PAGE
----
On June 28th, there was reason for animal lovers across the world to celebrate.
Wolf issued a statement saying:
“I am proud to be a long-time supporter of Libre’s Law and eager to sign the bipartisan, comprehensive House Bill 1238 into law. I applaud the sponsors and advocates who have fought for too long to improve Pennsylvania’s protections for animals. This bill increases penalties for animal cruelty and neglect. Pennsylvania is only one of three states that does not have a felony statute for severe animal abuse. We are long overdue to join the rest of the country in having higher standards of care for our pets and other animals. I thank Libre, the Pennsylvania SPCA, Senator Alloway, Representative Stephens, and all those in the legislature and animal advocacy community for their work getting this bill toward final passage.”
Libre’s Law was named after Libre, a Boston Terrier puppy who was found neglected and barely breathing on July 2nd last year at a Lancaster County farm.
The puppy’s initial rescuer was a truck driver who saw Libre’s limp, unresponsive body lying in a pen. The truck driver reported the case to Susan Martin, head of Lancaster SPCA; however, Martin said she was unwell, and after forwarding pictures of Libre to a doctor, he diagnosed him with demodectic mange and concluded that Libre was not in imminent danger. Fortunately, the truck driver returned to the property two days later and managed to persuade dog breeder Benjamin S. Stoltzfus to let the pup leave with him to receive much needed medical care.
People from Pennsylvania (and all around the world) followed Libre’s rescue and his recovery on Facebook.
Libre was believed to be just seven weeks old when he was first found in a horrific condition at Stoltzfus’s dog-breeding farm. However, after examination, he was considered to be approximately four months old but extremely underweight and malnourished.
When taken to Dillsburg Veterinary Center vets and rescuers thought that Libre would not survive the night, as his body was extremely emaciated, his skin oozed blood and pus, he had maggots in his fur, severe bacterial disease, and was suffering from depression. Now, just one year on, all thanks to loving care, Libre is well and thriving. He looks like an entirely different dog!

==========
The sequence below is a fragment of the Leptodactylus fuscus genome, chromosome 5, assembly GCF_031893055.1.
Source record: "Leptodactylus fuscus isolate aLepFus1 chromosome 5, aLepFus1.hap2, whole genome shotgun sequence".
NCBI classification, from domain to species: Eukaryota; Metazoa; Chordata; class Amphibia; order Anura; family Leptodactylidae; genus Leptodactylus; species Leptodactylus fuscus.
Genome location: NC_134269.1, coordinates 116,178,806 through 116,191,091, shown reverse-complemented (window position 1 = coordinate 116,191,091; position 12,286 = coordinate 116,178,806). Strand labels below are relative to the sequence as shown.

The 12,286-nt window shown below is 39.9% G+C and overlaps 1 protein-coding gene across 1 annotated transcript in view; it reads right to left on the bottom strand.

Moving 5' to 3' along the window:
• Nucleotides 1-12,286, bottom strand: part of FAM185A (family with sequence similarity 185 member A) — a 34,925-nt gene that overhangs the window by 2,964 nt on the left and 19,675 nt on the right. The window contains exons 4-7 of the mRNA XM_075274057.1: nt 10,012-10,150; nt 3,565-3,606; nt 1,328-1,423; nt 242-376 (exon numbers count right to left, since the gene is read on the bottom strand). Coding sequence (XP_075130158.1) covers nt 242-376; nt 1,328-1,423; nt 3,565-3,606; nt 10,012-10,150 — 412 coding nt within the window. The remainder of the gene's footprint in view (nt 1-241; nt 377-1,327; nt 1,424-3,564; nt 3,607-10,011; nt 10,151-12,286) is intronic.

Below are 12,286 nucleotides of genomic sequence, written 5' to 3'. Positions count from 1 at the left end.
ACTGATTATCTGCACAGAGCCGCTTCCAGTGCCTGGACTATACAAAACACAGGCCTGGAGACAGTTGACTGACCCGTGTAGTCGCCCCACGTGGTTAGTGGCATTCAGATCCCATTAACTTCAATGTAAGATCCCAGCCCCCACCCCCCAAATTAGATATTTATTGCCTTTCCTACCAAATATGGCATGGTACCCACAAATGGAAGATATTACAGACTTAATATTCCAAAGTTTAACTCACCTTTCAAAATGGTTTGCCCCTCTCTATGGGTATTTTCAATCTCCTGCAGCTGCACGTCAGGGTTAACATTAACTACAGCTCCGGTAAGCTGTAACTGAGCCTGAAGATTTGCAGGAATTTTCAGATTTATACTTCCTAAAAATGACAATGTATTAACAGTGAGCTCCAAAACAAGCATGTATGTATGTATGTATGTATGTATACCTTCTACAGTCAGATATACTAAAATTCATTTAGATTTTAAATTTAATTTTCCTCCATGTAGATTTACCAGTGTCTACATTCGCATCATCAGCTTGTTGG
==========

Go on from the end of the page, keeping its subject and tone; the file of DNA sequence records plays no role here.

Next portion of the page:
Unfortunately, Pennsylvania law did not consider animal abuse a felony at the time, so although Libre’s abuser pleaded guilty, the most severe punishment he could receive was a $950 fine.
At the time, Susan Martin was Head of the Lancaster County SPCA and serving as a Humane Society police officer. Martin investigated the case and decided not to pursue Libre’s abuser to convict him of cruelty. The reason for this was that Martin said that there was not sufficient evidence to prosecute him, despite there being well-documented evidence of Libre’s condition.
This led to widespread criticism, and state police stepped in to investigate, subsequently filing a charge against Stoltzfus. On August 11th, 2016, District Attorney Craig Stedman called for Martin to step down as the county’s Humane Society police officer, and her resignation in that post immediately followed.
Stedman clearly explained his reasons:
“Our justice system has to have integrity. The animals have the right to have somebody who will fairly and competently investigate those cases and file charges in appropriate cases and decline to file charges in appropriate cases as well…I am confident that animals all over the county will be safer and more protected than ever before, prosecutions and investigations will be more professional, and the decisions to charge or not charge more consistent and fair to everyone.”